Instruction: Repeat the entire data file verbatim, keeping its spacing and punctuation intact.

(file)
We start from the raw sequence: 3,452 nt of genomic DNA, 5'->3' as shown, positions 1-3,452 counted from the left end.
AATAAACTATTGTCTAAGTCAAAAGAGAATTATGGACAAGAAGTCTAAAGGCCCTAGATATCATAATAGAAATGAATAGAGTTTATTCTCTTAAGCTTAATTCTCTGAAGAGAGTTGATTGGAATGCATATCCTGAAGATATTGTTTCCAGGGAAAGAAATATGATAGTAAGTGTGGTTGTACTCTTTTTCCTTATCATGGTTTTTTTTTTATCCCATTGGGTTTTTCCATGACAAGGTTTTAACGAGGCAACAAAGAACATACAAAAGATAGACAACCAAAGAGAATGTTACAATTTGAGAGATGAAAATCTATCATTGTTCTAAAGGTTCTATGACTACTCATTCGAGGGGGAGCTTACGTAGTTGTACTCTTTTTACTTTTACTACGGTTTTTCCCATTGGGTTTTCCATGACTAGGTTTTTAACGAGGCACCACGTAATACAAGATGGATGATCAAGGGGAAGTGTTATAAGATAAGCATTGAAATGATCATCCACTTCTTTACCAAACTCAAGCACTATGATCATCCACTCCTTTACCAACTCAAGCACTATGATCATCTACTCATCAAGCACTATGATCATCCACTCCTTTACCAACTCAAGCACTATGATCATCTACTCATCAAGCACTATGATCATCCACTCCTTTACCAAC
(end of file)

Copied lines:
We start from the raw sequence: 3,452 nt of genomic DNA, 5'->3' as shown, positions 1-3,452 counted from the left end.
AATAAACTATTGTCTAAGTCAAAAGAGAATTATGGACAAGAAGTCTAAAGGCCCTAGATATCATAATAGAAATGAATAGAGTTTATTCTCTTAAGCTTAATTCTCTGAAGAGAGTTGATTGGAATGCATATCCTGAAGATATTGTTTCCAGGGAAAGAAATATGATAGTAAGTGTGGTTGTACTCTTTTTCCTTATCATGGTTTTTTTTTTATCCCATTGGGTTTTTCCATGACAAGGTTTTAACGAGGCAACAAAGAACATACAAAAGATAGACAACCAAAGAGAATGTTACAATTTGAGAGATGAAAATCTATCATTGTTCTAAAGGTTCTATGACTACTCATTCGAGGGGGAGCTTACGTAGTTGTACTCTTTTTACTTTTACTACGGTTTTTCCCATTGGGTTTTCCATGACTAGGTTTTTAACGAGGCACCACGTAATACAAGATGGATGATCAAGGGGAAGTGTTATAAGATAAGCATTGAAATGATCATCCACTTCTTTACCAAACTCAAGCACTATGATCATCCACTCCTTTACCAACTCAAGCACTATGATCATCTACTCATCAAGCACTATGATCATCCACTCCTTTACCAACTCAAGCACTATGATCATCTACTCATCAAGCACTATGATCATCCACTCCTTTACCAAC